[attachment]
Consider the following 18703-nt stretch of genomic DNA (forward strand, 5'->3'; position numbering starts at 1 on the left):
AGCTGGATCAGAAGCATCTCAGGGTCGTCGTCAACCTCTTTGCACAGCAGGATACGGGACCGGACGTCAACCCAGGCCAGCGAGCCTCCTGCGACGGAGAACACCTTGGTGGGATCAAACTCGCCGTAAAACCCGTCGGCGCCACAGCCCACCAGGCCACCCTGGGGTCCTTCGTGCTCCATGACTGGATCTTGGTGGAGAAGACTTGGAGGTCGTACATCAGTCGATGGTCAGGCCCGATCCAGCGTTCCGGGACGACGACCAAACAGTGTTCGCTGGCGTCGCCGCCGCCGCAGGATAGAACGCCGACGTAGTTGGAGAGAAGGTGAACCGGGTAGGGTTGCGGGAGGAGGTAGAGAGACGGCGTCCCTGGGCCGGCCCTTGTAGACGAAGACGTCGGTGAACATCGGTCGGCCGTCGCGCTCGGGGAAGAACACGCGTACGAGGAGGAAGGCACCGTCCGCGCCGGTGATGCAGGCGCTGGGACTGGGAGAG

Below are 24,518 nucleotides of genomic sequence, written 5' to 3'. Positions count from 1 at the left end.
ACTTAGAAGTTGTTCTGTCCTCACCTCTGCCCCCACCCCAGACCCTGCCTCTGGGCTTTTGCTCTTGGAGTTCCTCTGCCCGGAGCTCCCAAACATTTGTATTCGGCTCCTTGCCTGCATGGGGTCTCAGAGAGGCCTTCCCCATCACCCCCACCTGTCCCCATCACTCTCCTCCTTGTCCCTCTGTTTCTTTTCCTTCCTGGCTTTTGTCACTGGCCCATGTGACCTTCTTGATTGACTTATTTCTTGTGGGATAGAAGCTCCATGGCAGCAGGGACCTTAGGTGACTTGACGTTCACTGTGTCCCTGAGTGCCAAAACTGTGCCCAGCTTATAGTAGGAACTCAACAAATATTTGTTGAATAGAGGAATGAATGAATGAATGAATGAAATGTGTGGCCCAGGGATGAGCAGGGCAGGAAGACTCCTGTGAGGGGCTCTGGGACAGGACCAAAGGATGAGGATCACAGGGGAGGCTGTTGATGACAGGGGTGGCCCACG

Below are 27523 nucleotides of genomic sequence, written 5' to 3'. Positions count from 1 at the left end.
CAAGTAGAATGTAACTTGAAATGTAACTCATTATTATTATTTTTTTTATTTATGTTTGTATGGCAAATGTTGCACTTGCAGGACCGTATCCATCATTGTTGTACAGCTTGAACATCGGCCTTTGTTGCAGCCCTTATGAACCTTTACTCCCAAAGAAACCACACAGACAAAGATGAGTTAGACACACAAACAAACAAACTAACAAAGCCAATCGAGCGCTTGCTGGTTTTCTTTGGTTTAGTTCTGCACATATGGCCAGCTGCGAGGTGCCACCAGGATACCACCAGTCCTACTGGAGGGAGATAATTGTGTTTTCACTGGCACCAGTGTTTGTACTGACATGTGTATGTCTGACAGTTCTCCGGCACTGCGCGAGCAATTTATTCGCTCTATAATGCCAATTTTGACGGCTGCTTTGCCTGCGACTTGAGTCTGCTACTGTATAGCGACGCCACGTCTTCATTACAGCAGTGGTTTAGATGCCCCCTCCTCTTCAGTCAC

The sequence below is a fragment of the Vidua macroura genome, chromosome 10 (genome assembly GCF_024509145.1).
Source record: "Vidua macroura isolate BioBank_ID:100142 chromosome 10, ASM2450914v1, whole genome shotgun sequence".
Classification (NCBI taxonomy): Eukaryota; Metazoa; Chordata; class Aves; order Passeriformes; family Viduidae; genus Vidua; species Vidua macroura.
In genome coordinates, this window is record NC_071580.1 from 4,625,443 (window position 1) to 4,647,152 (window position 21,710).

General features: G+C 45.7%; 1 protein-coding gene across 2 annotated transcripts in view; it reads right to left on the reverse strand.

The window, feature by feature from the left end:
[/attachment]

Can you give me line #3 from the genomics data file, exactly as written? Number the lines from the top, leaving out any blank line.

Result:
Below are 24,518 nucleotides of genomic sequence, written 5' to 3'. Positions count from 1 at the left end.